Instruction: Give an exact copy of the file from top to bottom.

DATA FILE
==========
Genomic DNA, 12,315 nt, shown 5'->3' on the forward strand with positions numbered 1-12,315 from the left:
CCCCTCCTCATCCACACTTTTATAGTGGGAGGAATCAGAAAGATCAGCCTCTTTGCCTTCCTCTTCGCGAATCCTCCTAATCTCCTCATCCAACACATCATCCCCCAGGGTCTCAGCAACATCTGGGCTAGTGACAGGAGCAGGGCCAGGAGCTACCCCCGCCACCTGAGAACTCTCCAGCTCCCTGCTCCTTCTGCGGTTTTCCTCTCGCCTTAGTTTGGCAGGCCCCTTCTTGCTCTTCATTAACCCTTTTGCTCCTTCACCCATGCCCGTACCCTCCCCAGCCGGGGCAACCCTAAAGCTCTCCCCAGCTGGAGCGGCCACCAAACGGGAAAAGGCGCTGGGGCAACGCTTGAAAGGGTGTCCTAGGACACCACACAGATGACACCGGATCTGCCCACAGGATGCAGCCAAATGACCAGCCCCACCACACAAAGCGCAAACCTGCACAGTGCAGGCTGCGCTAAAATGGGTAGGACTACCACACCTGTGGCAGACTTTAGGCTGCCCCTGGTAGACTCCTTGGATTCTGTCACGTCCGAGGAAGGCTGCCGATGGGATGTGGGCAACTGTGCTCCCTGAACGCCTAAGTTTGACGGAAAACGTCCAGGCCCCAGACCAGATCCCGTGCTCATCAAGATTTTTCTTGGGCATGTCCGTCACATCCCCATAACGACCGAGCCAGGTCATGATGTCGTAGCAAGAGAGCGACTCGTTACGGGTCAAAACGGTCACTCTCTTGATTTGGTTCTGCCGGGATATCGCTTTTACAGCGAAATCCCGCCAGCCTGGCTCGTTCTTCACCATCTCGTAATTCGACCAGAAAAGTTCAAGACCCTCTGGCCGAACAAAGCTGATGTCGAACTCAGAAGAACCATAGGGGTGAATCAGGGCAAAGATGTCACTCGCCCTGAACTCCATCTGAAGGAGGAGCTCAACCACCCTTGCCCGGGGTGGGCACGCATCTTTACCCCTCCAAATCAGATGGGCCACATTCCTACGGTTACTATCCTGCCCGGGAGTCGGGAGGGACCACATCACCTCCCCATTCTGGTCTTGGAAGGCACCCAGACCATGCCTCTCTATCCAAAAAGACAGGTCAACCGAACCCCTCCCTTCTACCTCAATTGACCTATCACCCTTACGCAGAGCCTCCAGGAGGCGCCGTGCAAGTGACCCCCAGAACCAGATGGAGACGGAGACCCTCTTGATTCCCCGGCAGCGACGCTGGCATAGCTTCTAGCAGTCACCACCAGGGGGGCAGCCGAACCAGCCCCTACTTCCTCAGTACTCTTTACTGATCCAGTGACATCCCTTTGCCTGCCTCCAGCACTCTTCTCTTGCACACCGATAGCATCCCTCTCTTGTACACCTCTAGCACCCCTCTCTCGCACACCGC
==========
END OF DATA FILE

Genomic DNA, 12,315 nt, shown 5'->3' on the forward strand with positions numbered 1-12,315 from the left:
CCCCTCCTCATCCACACTTTTATAGTGGGAGGAATCAGAAAGATCAGCCTCTTTGCCTTCCTCTTCGCGAATCCTCCTAATCTCCTCATCCAACACATCATCCCCCAGGGTCTCAGCAACATCTGGGCTAGTGACAGGAGCAGGGCCAGGAGCTACCCCCGCCACCTGAGAACTCTCCAGCTCCCTGCTCCTTCTGCGGTTTTCCTCTCGCCTTAGTTTGGCAGGCCCCTTCTTGCTCTTCATTAACCCTTTTGCTCCTTCACCCATGCCCGTACCCTCCCCAGCCGGGGCAACCCTAAAGCTCTCCCCAGCTGGAGCGGCCACCAAACGGGAAAAGGCGCTGGGGCAACGCTTGAAAGGGTGTCCTAGGACACCACACAGATGACACCGGATCTGCCCACAGGATGCAGCCAAATGACCAGCCCCACCACACAAAGCGCAAACCTGCACAGTGCAGGCTGCGCTAAAATGGGTAGGACTACCACACCTGTGGCAGACTTTAGGCTGCCCCTGGTAGACTCCTTGGATTCTGTCACGTCCGAGGAAGGCTGCCGATGGGATGTGGGCAACTGTGCTCCCTGAACGCCTAAGTTTGACGGAAAACGTCCAGGCCCCAGACCAGATCCCGTGCTCATCAAGATTTTTCTTGGGCATGTCCGTCACATCCCCATAACGACCGAGCCAGGTCATGATGTCGTAGCAAGAGAGCGACTCGTTACGGGTCAAAACGGTCACTCTCTTGATTTGGTTCTGCCGGGATATCGCTTTTACAGCGAAATCCCGCCAGCCTGGCTCGTTCTTCACCATCTCGTAATTCGACCAGAAAAGTTCAAGACCCTCTGGCCGAACAAAGCTGATGTCGAACTCAGAAGAACCATAGGGGTGAATCAGGGCAAAGATGTCACTCGCCCTGAACTCCATCTGAAGGAGGAGCTCAACCACCCTTGCCCGGGGTGGGCACGCATCTTTACCCCTCCAAATCAGATGGGCCACATTCCTACGGTTACTATCCTGCCCGGGAGTCGGGAGGGACCACATCACCTCCCCATTCTGGTCTTGGAAGGCACCCAGACCATGCCTCTCTATCCAAAAAGACAGGTCAACCGAACCCCTCCCTTCTACCTCAATTGACCTATCACCCTTACGCAGAGCCTCCAGGAGGCGCCGTGCAAGTGACCCCCAGAACCAGATGGAGACGGAGACCCTCTTGATTCCCCGGCAGCGACGCTGGCATAGCTTCTAGCAGTCACCACCAGGGGGGCAGCCGAACCAGCCCCTACTTCCTCAGTACTCTTTACTGATCCAGTGACATCCCTTTGCCTGCCTCCAGCACTCTTCTCTTGCACACCGATAGCATCCCTCTCTTGTACACCTCTAGCACCCCTCTCTCGCACACCGC